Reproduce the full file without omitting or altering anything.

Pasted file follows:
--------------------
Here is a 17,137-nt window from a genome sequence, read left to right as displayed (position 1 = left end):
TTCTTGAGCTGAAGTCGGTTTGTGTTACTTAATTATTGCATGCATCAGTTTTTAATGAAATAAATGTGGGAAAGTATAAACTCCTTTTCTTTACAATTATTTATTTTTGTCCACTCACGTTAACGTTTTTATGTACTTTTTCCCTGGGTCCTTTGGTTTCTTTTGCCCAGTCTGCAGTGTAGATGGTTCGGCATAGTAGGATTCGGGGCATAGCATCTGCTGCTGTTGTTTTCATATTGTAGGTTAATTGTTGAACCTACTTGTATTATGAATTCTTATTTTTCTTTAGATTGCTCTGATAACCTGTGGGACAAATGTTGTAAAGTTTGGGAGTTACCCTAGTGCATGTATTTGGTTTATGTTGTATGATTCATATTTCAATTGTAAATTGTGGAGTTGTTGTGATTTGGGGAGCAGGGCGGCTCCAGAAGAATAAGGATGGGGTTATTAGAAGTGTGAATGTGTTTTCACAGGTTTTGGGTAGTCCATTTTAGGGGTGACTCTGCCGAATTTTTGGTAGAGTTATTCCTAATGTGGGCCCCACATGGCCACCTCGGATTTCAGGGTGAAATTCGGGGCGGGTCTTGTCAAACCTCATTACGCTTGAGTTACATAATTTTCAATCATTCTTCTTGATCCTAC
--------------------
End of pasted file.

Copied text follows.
Here is a 17,137-nt window from a genome sequence, read left to right as displayed (position 1 = left end):
TTCTTGAGCTGAAGTCGGTTTGTGTTACTTAATTATTGCATGCATCAGTTTTTAATGAAATAAATGTGGGAAAGTATAAACTCCTTTTCTTTACAATTATTTATTTTTGTCCACTCACGTTAACGTTTTTATGTACTTTTTCCCTGGGTCCTTTGGTTTCTTTTGCCCAGTCTGCAGTGTAGATGGTTCGGCATAGTAGGATTCGGGGCATAGCATCTGCTGCTGTTGTTTTCATATTGTAGGTTAATTGTTGAACCTACTTGTATTATGAATTCTTATTTTTCTTTAGATTGCTCTGATAACCTGTGGGACAAATGTTGTAAAGTTTGGGAGTTACCCTAGTGCATGTATTTGGTTTATGTTGTATGATTCATATTTCAATTGTAAATTGTGGAGTTGTTGTGATTTGGGGAGCAGGGCGGCTCCAGAAGAATAAGGATGGGGTTATTAGAAGTGTGAATGTGTTTTCACAGGTTTTGGGTAGTCCATTTTAGGGGTGACTCTGCCGAATTTTTGGTAGAGTTATTCCTAATGTGGGCCCCACATGGCCACCTCGGATTTCAGGGTGAAATTCGGGGCGGGTCTTGTCAAACCTCATTACGCTTGAGTTACATAATTTTCAATCATTCTTCTTGATCCTAC